After 23 years in an Israeli jail, Mr Zerai was yesterday trying to get used to his new status as the first Palestinian detainee to be set free by the Israelis as a result of the peace deal.
'I am a stranger here,' he said, looking round at the crowds with their banners and flowers, shouting, waving and crying, at his home in Deir el- Balah in the Israeli-occupied Gaza Strip. From all over Gaza, Palestinians had travelled to pay homage to him on his first full day of freedom.
Those opposed to the peace process also seemed cheered by Mr Zerai's homecoming. Hamas, the Islamic Resistance Movement, who are demanding the release from jail of their leader, Ahmed Yassin, showed no anger yesterday that Mr Zerai had come back first. 'You are welcome back within your family,' said graffiti outside Mr Zerai's home. 'Hamas congratulates the symbol of Palestine.'
Mr Zerai is the first of more than 12,000 'captives of the Palestinian revolution', as he puts it, to be freed. He has been locked up longer than any other Palestinian, jailed by Israel since shortly after the beginning of the occupation of Gaza and the West Bank began in 1967. Israel has given no guarantees about how many of the other prisoners will be released. But yesterday it said it would free up to 2,000 Palestinian prisoners within the next two weeks.
Mr Zerai is a supporter of Fatah, the mainstream faction of the Palestine Liberation Organisation (PLO). He was jailed for 'gun-running' in 1969. He is one of those who once had 'blood on his hands', as the Israelis would say.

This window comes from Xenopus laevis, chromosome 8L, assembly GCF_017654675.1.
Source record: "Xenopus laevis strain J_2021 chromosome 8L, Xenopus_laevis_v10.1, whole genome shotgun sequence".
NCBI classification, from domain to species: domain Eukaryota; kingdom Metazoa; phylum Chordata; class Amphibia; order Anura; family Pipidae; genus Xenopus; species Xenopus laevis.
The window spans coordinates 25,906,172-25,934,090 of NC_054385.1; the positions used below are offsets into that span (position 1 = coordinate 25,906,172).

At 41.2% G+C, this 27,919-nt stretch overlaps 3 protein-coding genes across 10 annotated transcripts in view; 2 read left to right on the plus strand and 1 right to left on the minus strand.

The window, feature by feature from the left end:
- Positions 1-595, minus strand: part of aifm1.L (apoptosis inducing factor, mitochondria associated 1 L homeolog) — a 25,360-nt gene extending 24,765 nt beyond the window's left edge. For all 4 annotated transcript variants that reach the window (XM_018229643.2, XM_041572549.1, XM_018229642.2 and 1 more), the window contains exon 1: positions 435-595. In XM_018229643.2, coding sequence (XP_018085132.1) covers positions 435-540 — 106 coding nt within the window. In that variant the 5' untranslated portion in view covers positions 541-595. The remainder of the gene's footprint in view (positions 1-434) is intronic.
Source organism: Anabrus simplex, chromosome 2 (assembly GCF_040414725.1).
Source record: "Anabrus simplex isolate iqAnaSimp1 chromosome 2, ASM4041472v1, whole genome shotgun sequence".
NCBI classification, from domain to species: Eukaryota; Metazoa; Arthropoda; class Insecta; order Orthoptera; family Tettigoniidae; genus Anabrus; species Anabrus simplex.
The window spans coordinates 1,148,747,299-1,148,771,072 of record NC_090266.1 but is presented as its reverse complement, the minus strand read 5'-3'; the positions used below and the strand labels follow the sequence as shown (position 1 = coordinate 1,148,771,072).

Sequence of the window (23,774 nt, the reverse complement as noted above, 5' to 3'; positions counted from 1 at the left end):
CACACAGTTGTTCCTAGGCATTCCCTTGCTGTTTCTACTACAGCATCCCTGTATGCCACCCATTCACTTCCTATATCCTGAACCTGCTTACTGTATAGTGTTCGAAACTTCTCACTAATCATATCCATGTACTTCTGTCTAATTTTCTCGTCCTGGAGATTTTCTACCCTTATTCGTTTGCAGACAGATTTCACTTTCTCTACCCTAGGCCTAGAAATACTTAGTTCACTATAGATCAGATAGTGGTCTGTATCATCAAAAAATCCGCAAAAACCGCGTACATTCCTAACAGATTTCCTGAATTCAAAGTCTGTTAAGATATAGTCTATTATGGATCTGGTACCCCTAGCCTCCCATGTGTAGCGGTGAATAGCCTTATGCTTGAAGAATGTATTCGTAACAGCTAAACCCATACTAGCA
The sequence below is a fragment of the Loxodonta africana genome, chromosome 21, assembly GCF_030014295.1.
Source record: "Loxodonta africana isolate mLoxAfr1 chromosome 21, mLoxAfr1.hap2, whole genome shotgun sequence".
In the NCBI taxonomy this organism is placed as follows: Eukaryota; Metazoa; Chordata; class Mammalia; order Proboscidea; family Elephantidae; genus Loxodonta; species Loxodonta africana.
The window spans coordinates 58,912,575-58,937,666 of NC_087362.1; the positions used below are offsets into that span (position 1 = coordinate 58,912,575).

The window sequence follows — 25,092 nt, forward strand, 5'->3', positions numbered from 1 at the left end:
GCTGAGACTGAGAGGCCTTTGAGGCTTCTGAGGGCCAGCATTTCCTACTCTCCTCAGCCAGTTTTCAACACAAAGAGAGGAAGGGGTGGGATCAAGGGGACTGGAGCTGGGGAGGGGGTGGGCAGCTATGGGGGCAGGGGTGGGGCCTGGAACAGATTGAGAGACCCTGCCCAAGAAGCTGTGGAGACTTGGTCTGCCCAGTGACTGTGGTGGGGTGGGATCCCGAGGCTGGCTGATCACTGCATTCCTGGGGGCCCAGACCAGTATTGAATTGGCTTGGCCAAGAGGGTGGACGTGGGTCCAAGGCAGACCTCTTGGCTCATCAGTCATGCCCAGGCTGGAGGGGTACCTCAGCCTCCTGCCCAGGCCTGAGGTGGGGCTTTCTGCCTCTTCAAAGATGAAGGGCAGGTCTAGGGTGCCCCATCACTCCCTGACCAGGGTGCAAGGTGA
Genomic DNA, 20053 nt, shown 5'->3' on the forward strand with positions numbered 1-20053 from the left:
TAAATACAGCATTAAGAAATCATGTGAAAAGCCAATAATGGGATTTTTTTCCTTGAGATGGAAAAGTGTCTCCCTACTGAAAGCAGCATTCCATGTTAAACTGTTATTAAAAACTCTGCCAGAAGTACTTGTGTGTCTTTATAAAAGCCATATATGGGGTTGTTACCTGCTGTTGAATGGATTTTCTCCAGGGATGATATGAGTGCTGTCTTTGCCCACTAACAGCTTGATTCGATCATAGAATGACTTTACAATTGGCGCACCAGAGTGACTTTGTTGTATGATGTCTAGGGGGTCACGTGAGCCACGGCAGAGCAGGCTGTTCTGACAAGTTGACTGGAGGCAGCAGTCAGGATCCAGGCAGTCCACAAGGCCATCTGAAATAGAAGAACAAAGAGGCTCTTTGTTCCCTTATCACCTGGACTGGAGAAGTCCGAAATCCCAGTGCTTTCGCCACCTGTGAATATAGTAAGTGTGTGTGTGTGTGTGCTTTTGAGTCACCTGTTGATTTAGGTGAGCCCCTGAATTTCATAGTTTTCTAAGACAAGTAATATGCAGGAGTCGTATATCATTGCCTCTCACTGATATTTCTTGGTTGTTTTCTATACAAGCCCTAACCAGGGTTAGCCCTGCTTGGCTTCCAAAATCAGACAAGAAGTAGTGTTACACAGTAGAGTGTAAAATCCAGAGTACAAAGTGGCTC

Nowadays, however, Fatah supports negotiations and its men have largely laid down their guns. Will it just be Fatah prisoners, like Mr Zerai who are released? Or will members of other militant opposition groups, such as Hamas, be set free?
The question of Palestinian prisoners is at the top of the agenda of the negotiations over Palestinian self-rule, which re- started in the Red Sea resort of Taba yesterday. Mr Zerai plans to travel to Taba to tell them what freedom for all Palestinian prisoners would mean.
'Release of the other prisoners will strengthen the support for peace,' Mr Zerai said. Eighty per cent of the prisoners in his jail support the agreement, he claimed. 'Every Palestinian mother wants her son out of jail, every son wants his father, every woman wants her husband . . . There can be no meaning for the peace deal if all the prisoners are not
His words were confirmed by the atmosphere in Deir el- Balah yesterday. The release of this one man has been seized on by Palestinians in Gaza as a sign that their new optimism in the future is justified.
Mr Zerai's years in jail do not appear to have produced bitterness. As his family and friends hugged him, he said he was ready to 'forget' - if not 'forgive' - the Israelis. 'Israelis think of revenge. But Palestinians are forgiving people,' he said.
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